Millions of Red Army soldiers, thousands of tanks and aircraft, had lined up on the River Vistula, which bisects Poland from north to south. On January 12, , they struck, with great howls of artillery and multiple-rocket launchers—"Stalin Organs," the Germans called them. Already, the preceding summer, a whole German army group had been ground down by this massive weight, and the local commanders were desperate to be allowed to retreat, to show some flexibility in defense. Hitler, by now madly obstinate, told them that they must hold on; he even had generals shot for treachery and defeatism if they disobeyed.
The outcome was foreseeable: the German defense disintegrated. On January 27 came a melancholy capture: Auschwitz. Most of its surviving prisoners had been evacuated by the Nazis in a death march a week or two before, and were now moving, a column of pajama-clad scarecrows, toward concentration camps in Germany.
By the time the Red Army had outrun its supply lines and needed to refit its tanks, it stood at the River Oder, at most fifty miles from Berlin. An argument ensued. Should the army push straight on to Berlin, as its outstanding commander, Marshal G.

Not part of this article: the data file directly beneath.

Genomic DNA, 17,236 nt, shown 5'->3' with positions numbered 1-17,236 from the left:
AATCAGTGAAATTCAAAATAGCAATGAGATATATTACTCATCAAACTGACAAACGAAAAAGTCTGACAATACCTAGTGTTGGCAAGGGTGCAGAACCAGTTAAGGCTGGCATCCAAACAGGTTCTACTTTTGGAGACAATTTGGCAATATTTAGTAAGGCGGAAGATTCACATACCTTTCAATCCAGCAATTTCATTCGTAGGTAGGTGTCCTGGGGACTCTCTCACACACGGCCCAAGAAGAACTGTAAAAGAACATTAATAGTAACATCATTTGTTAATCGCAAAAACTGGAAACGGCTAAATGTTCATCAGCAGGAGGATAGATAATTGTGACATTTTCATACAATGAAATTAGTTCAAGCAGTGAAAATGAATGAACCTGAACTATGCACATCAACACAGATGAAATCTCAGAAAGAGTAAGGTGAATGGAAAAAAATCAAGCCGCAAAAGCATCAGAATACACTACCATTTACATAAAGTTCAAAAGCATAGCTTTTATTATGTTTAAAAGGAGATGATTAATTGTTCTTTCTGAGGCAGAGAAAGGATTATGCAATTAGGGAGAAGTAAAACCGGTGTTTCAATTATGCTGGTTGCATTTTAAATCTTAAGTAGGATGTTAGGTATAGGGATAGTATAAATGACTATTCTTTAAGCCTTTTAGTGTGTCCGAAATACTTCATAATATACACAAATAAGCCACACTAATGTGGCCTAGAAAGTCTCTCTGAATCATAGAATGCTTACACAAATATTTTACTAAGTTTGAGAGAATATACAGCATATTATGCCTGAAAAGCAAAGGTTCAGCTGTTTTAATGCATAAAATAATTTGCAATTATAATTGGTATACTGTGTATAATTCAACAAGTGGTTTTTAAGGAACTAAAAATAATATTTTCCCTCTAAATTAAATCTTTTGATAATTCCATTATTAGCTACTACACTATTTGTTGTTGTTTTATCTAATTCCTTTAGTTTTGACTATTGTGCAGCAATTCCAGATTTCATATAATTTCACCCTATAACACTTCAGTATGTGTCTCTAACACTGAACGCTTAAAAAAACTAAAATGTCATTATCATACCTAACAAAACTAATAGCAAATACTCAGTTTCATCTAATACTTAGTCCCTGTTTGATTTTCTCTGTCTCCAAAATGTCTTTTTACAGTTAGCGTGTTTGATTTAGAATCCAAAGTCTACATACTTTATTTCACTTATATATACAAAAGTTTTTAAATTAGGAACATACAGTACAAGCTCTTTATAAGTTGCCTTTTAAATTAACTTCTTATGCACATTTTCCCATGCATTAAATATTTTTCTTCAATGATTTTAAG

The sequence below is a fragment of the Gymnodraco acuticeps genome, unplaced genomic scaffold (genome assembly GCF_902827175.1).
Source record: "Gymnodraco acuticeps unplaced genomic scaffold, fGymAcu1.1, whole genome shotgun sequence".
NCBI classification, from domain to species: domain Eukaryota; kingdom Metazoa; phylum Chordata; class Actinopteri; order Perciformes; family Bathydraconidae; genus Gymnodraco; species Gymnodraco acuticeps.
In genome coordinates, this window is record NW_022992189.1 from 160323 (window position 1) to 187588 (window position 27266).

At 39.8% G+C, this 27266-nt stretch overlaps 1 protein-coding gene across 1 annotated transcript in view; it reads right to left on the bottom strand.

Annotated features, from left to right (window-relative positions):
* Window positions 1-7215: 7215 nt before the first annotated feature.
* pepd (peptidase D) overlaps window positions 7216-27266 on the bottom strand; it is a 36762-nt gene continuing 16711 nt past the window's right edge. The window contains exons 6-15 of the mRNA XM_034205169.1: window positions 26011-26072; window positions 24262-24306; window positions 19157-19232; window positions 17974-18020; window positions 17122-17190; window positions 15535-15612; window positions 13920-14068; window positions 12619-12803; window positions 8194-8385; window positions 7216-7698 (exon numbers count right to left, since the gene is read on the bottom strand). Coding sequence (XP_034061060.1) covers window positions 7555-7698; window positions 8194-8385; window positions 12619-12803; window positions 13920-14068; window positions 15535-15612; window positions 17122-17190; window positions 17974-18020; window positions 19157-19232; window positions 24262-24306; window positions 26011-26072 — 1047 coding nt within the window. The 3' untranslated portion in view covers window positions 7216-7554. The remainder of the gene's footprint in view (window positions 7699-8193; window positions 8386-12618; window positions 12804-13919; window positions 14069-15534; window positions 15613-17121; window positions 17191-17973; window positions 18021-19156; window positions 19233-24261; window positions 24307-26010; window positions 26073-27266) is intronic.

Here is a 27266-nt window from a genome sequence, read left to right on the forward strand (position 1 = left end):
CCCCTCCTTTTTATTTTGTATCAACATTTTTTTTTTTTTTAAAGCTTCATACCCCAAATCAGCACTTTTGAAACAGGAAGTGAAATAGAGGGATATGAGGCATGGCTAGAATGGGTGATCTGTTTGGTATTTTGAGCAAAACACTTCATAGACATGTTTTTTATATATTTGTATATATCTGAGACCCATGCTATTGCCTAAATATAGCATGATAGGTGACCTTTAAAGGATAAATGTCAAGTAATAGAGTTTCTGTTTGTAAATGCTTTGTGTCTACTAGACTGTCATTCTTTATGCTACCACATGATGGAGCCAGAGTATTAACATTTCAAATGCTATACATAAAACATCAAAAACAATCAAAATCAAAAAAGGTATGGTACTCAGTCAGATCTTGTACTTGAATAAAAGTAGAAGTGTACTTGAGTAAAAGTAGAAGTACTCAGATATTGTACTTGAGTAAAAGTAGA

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Zhukov, wanted? With this there were problems, which Beevor outlines well. In the first place, Soviet generals were even more given to personal rivalry than Western generals, and some of them were not at all keen for Zhukov—by far, and justly, the best known and best respected of them—to achieve the renown for taking Berlin.
Additionally, as ever in wartime, there were powerful arguments for prudence. Even as the German army was clearly on the run, the Soviets feared it. German soldiers remained formidable to the end, and as the Ardennes offensive had shown, they were quite capable of pulling surprises. Malinovsky's army group. In Courland, in Latvia, a considerable contingent was still impregnably fortified, and supplied by sea.